Toutparmoi - Note from the EditorBy my calculations, this cat (temporarily known as Harry) and his siblings were born in the dowager Countess of Southampton’s apartment in the old Savoy Palace in early May 1601.

Tricks probably began their literacy lessons in July – shortly before the (late) Earl’s accommodation in the Tower was refurbished.  I’m not surprised that she seems to have been a less than tender mother, but trying to teach an entire litter of kittens to write with a quill would try anyone’s patience.  Besides, Tricks had a lot on her own far-from-silver platter. 

She was commuting between her residence in Blackfriars and the Savoy on the Strand.  She was determined not to be sent to the Tower to keep her late Earl company.  She had to maintain her role as Mistress of the Revels in Blackfriars, and endeavour to track down Shakespeare to take revenge on him.  A busy life.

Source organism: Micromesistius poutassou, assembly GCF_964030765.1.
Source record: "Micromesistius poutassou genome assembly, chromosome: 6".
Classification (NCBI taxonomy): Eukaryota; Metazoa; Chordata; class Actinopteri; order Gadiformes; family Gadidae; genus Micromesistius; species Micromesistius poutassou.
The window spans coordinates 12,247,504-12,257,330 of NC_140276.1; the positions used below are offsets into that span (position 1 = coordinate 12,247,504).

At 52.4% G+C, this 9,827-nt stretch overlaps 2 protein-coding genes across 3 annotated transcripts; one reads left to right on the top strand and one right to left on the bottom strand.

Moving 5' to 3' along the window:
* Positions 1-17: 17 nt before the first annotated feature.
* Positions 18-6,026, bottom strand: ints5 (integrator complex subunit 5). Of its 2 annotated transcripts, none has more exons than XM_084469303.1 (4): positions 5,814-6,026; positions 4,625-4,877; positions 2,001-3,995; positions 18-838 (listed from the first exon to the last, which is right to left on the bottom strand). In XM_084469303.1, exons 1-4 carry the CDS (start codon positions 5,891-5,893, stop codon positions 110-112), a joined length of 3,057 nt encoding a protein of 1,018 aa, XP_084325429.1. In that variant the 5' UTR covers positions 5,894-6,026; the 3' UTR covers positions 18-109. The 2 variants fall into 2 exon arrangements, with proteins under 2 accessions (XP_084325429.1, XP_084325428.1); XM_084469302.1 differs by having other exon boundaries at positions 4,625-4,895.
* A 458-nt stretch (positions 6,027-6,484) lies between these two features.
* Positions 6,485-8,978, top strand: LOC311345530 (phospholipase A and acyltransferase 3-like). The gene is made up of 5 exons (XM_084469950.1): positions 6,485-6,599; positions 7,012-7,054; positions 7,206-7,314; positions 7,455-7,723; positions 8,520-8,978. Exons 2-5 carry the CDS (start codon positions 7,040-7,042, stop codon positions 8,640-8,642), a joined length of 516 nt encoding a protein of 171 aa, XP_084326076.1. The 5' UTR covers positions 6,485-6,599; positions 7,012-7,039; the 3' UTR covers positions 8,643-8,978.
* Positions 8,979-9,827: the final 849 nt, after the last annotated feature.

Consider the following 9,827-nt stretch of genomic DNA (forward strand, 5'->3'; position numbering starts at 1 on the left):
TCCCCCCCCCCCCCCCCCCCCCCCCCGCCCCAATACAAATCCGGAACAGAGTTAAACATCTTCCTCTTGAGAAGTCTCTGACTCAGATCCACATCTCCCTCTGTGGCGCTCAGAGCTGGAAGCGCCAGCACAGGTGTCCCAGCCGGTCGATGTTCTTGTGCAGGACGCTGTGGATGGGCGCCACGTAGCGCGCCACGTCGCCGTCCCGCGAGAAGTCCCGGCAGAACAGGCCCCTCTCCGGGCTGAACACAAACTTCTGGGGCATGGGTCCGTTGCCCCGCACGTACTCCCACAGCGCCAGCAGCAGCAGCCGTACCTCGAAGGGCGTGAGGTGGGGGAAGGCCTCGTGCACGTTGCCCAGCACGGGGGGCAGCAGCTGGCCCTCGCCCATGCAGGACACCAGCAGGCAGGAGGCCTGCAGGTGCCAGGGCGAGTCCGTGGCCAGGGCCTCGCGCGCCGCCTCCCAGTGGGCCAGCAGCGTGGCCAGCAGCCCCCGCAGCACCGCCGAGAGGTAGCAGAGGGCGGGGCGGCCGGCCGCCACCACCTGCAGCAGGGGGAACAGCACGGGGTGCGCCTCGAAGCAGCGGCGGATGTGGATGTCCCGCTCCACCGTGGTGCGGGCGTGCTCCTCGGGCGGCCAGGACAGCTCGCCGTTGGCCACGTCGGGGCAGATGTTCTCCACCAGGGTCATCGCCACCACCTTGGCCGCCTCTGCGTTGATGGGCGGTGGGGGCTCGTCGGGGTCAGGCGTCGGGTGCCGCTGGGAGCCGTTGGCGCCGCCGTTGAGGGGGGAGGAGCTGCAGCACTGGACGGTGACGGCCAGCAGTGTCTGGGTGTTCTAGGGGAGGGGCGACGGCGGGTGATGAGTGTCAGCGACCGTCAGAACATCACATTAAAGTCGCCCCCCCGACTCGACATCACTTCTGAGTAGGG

The Tower of London, a view from across the river.

24 thoughts on “163:  Our Mother and Me

    • toutparmoi February 14, 2019 / 10:48 pm

      It seems at least one of Tricks’ kittens succeeded in learning to write.

      Liked by 1 person

    • April Munday February 14, 2019 / 11:30 pm

      Thank goodness. I’m looking forward to tales from the Tower.

      Liked by 1 person

  1. Mick Canning February 14, 2019 / 9:20 pm

    Welcome, Harry. He looks as though he might have attitude!

    Liked by 1 person

    • toutparmoi February 14, 2019 / 10:50 pm

      He has an enquiring mind. Let’s hope his anxieties don’t get the better of him

      Liked by 1 person

  2. Dave Ply February 16, 2019 / 7:47 am